Section 13 of human rights act one step closer to being repealed
Thursday, 16 February 2012 14:32
- Photo by Deborah Gyapong
OTTAWA - A private member's bill that would axe the controversial Section 13 of the Canadian Human Rights Act has passed second reading and will now go to committee for further study.
Conservative MP Brian Storseth's Bill C-304, which would repeal the so-called hate speech provision act, passed second reading by a 158-131 vote Feb. 15.
A lone Liberal, Scott Simms, voted with the Conservatives, who overwhelmingly supported the bill. Otherwise, the NDP and Liberals opposed the bill.
"I was excited that there was one courageous enough to stand up for his constituents and his own personal views," said Storseth, who said he hopes for more support from Opposition MPs.
Bill C-304 now moves to the justice committee where Storseth hopes it can be fast-tracked for study. If he is successful in getting a priority placed on the bill, it could come up for a final vote in the House this spring, and then go on to the Senate.
Under Section 13, which deems any communication "likely to expose" an identified group to hatred or contempt liable for prosecution under the rights act, the truth is no defense. Neither is intent, as the act considers only the possible discriminatory effect of the communication on the groups listed in the legislation. Thus those who might write factual or honest opinion can run afoul of Section 13 as Maclean's magazine did for running articles by best-selling author Mark Steyn on radical Islam. Christians who criticize homosexuality on the basis of religious belief can also find themselves facing complaints, as did Catholic Insight and Calgary Bishop Fred Henry over the same-sex marriage issue.
The Catholic Civil Rights League applauded the second reading vote. In a Feb. 16 news release, the League said Section 13 "has been used to penalize the peaceable expression of opinion based on religious belief." It cited the complaints brought against Catholic Insight that were later dropped, but not until the magazine had spent more than $30,000 defending itself.
"The hate speech provisions in the Criminal Code provide limits on expression that are sufficient in a democracy," said League executive director Joanne McGarry. "A situation where accusers are free to file complaints that may even lack a serious basis, and then leave the accused to pay his or her own potentially high costs in response, is unacceptable.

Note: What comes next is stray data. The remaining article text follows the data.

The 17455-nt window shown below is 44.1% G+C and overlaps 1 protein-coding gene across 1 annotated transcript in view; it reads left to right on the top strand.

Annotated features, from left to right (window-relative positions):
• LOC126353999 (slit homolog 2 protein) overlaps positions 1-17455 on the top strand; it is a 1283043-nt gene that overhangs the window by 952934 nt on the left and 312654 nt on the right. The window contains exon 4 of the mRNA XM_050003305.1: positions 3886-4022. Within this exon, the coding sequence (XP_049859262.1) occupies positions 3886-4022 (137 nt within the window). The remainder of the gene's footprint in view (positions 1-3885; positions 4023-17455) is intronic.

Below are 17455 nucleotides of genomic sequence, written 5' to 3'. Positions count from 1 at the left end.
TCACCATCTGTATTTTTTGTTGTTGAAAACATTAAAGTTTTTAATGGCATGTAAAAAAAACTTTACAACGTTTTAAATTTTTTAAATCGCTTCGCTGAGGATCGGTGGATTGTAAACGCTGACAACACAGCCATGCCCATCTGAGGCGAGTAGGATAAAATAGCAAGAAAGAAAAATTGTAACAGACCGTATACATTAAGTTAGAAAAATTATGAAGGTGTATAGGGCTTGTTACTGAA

"Freedom of expression and freedom of religion are both Charter rights, and any limitation on them belongs in Parliament and the courts, not administrative tribunals," she said.
Storseth said he was grateful to have such widespread support from religious and other groups from all ends of the political spectrum for his bill.
"The key is to stay focused," he said. "This is one step. We now have to get this through the justice committee as quickly as possible and get this bill forward in the interest of all Canadians.
"This is an archaic piece of legislation. It's really hurt freedom of expression in our country."
Even opponents of Storseth's bill agreed that Section 13 needs to be reviewed.
"I am not suggesting that Section 13 is perfect," said NDP MP Mylène Freeman. "Indeed, that section is problematic. The main point I would like to make here today is that the principle behind maintaining Section 13 deserves the support of all members."
NDP MP Joe Comartin also argued for keeping a way of targeting hate speech without the high threshold necessary for criminal charges.
"We need two tiers in order to have a free society for individuals who are regularly targeted by anti-Semitic or anti-Islamic people," he said. "We can include homophobia as well."
Storseth rejected a two-tier approach to dealing with freedom of expression, calling open debates an "imperative to having a healthy and free Western democratic society."